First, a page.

It is a matter of both awe and horror to contemplate Australia’s larger mining sites: vast wounds in the earth that are largely automated and seemingly inexorable in their gouging power. In Simon Denny’s Mine, we see multiple images of heavy machinery. We also see industry infomercials, co-opted into large cardboard displays that celebrate the extraordinary efficiency and power of these endeavours.
At the centre of this is Denny’s own board game Extractor – a scaled-up version of the classic Australian game Squatter. Another version (the scale of a real board game) is for sale inside the exhibition, complete with a rule book including exhibition essays. It’s a clever and effective ploy, designed to bring attention to our own part in the story of Earth’s resource depletion and environmental catastrophe. And in another reading of the word ‘mine’, the artist looks at humans themselves being exploited in data extraction.
Denny’s prognosis in Mine is grim: as he says, instead of farming sheep and mining the landscape, we are now concentrating on mining and monetising data, with surveillance capitalism claiming human experience as raw material for extracting, prediction and sales: “We are all losing the game and the game is faulty.”
In Mine, we are placed at the centre of this, because moving around the show means being a piece on the board. Further, we navigate the show using one of Mona’s ‘O’ devices – iPod Touch based tools generally used in the museum to replace old-fashioned wall text-panels, but in this instance, to conjure a virtual layer of augmented reality throughout Mine. As curator Emma Pike notes, Denny reveals the rare metals used to create these devices are mined as part of the economic structures the show critiques. Thus, he shows us with irony how hard it is to separate ourselves from these technologies.
Room one explores the fate of the near-extinct King Island Brown Thornbill, the ‘canary in the goldmine’; room two delivers quantities of data about the impact of mining; and in room three, figurative sculptures by other artists such as Fiona Hall, Julie Rrap, Ronnie van Hout and Patricia Piccinini are like a serenade to resource extraction work. The thematic connections between these impressive and nuanced spaces are primarily teased out by using the ‘O’ – which, as Denny points out, is of course extracting data from us for Mona. As Pike observes, “although we do this… we don’t have the computer power to process it all, let alone understand what it might be useful for in the future.”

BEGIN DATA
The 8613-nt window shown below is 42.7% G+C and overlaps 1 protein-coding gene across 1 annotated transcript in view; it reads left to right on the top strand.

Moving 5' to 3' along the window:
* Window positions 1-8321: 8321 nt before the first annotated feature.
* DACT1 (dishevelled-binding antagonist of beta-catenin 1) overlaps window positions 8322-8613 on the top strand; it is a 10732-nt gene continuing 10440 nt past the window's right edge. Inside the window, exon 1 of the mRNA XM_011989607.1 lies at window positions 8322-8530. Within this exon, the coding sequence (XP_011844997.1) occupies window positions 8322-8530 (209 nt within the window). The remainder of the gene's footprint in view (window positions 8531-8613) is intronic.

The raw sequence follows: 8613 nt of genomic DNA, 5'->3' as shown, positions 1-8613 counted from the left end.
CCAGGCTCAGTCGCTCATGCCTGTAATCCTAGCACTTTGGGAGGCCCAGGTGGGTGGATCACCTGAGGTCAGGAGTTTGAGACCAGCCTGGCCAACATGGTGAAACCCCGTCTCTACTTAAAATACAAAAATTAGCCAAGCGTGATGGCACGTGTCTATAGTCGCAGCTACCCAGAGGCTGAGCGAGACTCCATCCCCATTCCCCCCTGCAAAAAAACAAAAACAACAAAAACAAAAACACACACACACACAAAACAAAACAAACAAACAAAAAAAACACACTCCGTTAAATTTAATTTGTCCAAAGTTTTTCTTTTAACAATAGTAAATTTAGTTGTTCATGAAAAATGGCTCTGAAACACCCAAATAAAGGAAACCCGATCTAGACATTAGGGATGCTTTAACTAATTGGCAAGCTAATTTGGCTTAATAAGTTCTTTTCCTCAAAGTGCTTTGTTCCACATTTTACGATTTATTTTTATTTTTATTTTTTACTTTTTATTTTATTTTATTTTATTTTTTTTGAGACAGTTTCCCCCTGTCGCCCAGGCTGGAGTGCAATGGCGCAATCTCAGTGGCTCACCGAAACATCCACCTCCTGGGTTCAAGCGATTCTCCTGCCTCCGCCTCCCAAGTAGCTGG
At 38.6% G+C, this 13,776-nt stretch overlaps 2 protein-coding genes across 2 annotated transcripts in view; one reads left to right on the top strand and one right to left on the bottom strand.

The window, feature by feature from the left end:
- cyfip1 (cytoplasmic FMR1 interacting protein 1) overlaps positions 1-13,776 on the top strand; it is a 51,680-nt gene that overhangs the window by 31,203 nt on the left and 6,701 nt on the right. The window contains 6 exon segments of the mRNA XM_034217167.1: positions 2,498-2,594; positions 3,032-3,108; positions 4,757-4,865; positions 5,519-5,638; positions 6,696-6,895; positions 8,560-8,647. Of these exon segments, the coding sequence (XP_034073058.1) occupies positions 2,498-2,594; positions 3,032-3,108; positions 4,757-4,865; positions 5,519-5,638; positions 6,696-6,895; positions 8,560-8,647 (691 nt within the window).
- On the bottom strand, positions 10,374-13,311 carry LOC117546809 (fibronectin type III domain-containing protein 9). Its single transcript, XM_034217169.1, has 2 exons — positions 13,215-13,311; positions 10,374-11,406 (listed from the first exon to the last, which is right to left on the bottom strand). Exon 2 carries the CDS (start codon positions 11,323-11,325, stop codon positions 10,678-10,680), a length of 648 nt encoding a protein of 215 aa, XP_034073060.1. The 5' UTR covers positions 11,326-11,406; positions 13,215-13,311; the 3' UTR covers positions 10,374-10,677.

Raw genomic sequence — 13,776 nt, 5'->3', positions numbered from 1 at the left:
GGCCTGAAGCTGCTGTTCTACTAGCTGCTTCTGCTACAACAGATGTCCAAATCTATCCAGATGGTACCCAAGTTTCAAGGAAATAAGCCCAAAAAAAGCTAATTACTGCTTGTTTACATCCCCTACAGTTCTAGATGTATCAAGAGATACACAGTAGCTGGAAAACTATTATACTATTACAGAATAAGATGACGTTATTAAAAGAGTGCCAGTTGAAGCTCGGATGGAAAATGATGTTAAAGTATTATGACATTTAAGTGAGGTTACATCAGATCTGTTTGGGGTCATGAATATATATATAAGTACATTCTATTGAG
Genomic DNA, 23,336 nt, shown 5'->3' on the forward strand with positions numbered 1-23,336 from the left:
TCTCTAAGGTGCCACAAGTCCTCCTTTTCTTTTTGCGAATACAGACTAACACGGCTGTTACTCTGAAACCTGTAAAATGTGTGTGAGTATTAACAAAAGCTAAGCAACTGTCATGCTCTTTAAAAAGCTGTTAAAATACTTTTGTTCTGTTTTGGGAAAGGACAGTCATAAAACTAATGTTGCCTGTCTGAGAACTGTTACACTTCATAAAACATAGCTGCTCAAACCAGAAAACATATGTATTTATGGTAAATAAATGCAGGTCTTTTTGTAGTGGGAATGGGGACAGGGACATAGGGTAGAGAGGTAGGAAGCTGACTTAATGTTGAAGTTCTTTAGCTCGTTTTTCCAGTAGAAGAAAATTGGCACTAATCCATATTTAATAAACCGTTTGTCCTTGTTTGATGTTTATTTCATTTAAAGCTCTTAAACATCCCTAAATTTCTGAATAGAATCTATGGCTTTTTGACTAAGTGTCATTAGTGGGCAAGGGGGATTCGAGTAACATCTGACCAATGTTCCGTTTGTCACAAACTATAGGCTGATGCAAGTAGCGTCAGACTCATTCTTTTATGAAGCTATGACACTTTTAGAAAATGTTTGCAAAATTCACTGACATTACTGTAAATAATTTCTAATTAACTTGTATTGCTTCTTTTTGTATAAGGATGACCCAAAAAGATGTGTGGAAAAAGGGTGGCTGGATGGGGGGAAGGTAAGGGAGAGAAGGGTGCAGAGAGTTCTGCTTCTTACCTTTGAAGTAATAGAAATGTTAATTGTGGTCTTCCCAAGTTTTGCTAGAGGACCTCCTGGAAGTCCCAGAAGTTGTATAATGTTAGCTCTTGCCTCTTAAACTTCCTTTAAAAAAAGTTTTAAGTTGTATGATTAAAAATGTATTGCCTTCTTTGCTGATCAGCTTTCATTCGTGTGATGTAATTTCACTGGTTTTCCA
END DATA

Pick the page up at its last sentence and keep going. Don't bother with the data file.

Denny has done an extraordinary amount of research and strategically threaded it through a provocatively deployed visual experience. And while he isn’t naive about the capacity of visitors to adopt a critical distance from their handheld devices, he is also alive to how willingly we let data be extracted from us.
It is hard to know if anyone will leave these rooms feeling energised for political change, with an extinction rebellion song in their hearts: they’ll probably be too busy fiddling with their O’s or their own phones, deep in the Mona mine, carved into the sandstone.
This article was originally published in the September/October 2019 print edition of Art Guide Australia.
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